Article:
Open parser.mly and complete the Menhir definition of Grumpy's parser.

In general, your job in this file is to add a number of new nonterminal rules to the Menhir grammar, corresponding to the Grumpy syntax given in the Grumpy spec.

Each such rule will look something like the following:

    { UMinus }
  | NOT
    { UNot }
    { UDeref }
which defines a new nonterminal called unop (unary operation) with 3 productions, one for each unary operation in the language. The rule
    { UMinus }
says that the token MINUS is an acceptable unary operator; when a MINUS is parsed, the rule returns, as defined by the code within the braces { ... }, the abstract syntax UMinus. The whole abstract syntax of unary and binary operations (and of identifiers, function definitions, and whole programs) is given in file AST.mli. That file is quite heavily documented; see it for additional details.

Menhir rules can be more complicated. Here's a second example:

  | l = separated_list(COMMA, exp)
    { l }
Assuming we've defined a nonterminal rule for expressions, called exp, this rule defines a new nonterminal exp_list that parses lists of expressions separated by COMMA tokens.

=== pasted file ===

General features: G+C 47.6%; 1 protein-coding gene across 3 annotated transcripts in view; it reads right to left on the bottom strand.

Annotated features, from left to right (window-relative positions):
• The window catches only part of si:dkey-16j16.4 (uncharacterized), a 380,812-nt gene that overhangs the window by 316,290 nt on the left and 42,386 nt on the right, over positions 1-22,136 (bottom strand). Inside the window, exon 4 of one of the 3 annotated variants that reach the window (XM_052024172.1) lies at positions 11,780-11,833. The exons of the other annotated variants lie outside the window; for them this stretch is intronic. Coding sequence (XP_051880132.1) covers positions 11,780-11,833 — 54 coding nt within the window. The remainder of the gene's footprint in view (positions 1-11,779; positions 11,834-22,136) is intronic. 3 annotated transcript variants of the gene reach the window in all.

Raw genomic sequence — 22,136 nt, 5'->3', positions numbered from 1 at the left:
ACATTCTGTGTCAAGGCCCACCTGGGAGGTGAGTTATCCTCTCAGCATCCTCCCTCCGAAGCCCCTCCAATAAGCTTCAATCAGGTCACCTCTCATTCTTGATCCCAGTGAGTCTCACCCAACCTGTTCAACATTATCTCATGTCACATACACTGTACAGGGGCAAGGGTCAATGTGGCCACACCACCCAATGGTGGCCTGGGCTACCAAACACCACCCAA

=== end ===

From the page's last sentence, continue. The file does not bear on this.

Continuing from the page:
In the rule, the result of parsing this list (a list of abstract syntax expressions) is bound to variable l, which may then appear within the braces { ... }. In this case, our exp_list rule just returns l. However in general, a rule might do more interesting things with intermediate expressions. For more information on Menhir's special separated_list function (and other useful functions), see Section 5.4 of the Menhir manual, which describes Menhir's "Standard Library" (a collection of useful, pre-defined parsing functions).

Here's one more:

  | arg_id = id COLON arg_ty = mytype
    { mk_tid arg_id arg_ty }
This rule defines a nonterminal arg that parses function parameters of the form id COLON ty, e.g. x : int. It assumes we've already defined rules for the nonterminals id and mytype. Within the braces, we return the expression mk_tid arg_id arg_ty, which constructs the abstract syntax corresponding to a typed identifier (an identifier together with it's type; see AST.mli for details).